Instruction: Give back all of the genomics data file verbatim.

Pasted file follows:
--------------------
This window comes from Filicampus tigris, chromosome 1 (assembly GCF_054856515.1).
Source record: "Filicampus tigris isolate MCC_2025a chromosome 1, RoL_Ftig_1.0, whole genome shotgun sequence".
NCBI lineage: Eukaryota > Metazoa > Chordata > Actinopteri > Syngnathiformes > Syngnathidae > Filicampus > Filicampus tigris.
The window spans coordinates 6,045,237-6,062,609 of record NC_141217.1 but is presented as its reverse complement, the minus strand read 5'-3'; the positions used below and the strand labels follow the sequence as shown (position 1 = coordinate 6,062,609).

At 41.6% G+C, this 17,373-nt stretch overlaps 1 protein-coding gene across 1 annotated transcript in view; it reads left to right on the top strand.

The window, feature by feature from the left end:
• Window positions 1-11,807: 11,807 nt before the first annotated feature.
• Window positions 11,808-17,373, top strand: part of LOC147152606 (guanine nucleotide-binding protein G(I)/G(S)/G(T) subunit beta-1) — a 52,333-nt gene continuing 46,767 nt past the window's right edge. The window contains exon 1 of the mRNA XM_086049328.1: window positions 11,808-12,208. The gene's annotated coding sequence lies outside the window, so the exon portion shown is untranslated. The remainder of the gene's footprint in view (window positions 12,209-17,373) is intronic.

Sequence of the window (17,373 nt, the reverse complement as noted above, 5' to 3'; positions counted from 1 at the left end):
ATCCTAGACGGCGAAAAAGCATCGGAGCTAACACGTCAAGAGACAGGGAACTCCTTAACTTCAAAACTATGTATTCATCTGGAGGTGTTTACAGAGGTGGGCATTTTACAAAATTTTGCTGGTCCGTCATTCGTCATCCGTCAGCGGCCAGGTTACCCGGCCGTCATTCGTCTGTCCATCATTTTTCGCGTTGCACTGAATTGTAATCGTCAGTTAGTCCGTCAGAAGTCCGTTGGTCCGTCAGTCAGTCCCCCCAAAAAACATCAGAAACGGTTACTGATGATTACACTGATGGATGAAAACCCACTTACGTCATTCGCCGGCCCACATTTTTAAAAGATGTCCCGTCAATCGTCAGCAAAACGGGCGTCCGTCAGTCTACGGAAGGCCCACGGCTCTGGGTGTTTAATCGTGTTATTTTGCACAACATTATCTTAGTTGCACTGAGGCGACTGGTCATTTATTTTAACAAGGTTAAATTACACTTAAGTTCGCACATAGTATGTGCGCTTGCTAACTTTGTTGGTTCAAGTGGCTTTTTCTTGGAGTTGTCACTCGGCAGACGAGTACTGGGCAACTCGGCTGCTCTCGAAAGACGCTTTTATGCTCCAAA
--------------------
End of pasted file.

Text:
This window comes from Filicampus tigris, chromosome 1 (assembly GCF_054856515.1).
Source record: "Filicampus tigris isolate MCC_2025a chromosome 1, RoL_Ftig_1.0, whole genome shotgun sequence".
NCBI lineage: Eukaryota > Metazoa > Chordata > Actinopteri > Syngnathiformes > Syngnathidae > Filicampus > Filicampus tigris.
The window spans coordinates 6,045,237-6,062,609 of record NC_141217.1 but is presented as its reverse complement, the minus strand read 5'-3'; the positions used below and the strand labels follow the sequence as shown (position 1 = coordinate 6,062,609).

At 41.6% G+C, this 17,373-nt stretch overlaps 1 protein-coding gene across 1 annotated transcript in view; it reads left to right on the top strand.

The window, feature by feature from the left end:
• Window positions 1-11,807: 11,807 nt before the first annotated feature.
• Window positions 11,808-17,373, top strand: part of LOC147152606 (guanine nucleotide-binding protein G(I)/G(S)/G(T) subunit beta-1) — a 52,333-nt gene continuing 46,767 nt past the window's right edge. The window contains exon 1 of the mRNA XM_086049328.1: window positions 11,808-12,208. The gene's annotated coding sequence lies outside the window, so the exon portion shown is untranslated. The remainder of the gene's footprint in view (window positions 12,209-17,373) is intronic.

Sequence of the window (17,373 nt, the reverse complement as noted above, 5' to 3'; positions counted from 1 at the left end):
ATCCTAGACGGCGAAAAAGCATCGGAGCTAACACGTCAAGAGACAGGGAACTCCTTAACTTCAAAACTATGTATTCATCTGGAGGTGTTTACAGAGGTGGGCATTTTACAAAATTTTGCTGGTCCGTCATTCGTCATCCGTCAGCGGCCAGGTTACCCGGCCGTCATTCGTCTGTCCATCATTTTTCGCGTTGCACTGAATTGTAATCGTCAGTTAGTCCGTCAGAAGTCCGTTGGTCCGTCAGTCAGTCCCCCCAAAAAACATCAGAAACGGTTACTGATGATTACACTGATGGATGAAAACCCACTTACGTCATTCGCCGGCCCACATTTTTAAAAGATGTCCCGTCAATCGTCAGCAAAACGGGCGTCCGTCAGTCTACGGAAGGCCCACGGCTCTGGGTGTTTAATCGTGTTATTTTGCACAACATTATCTTAGTTGCACTGAGGCGACTGGTCATTTATTTTAACAAGGTTAAATTACACTTAAGTTCGCACATAGTATGTGCGCTTGCTAACTTTGTTGGTTCAAGTGGCTTTTTCTTGGAGTTGTCACTCGGCAGACGAGTACTGGGCAACTCGGCTGCTCTCGAAAGACGCTTTTATGCTCCAAA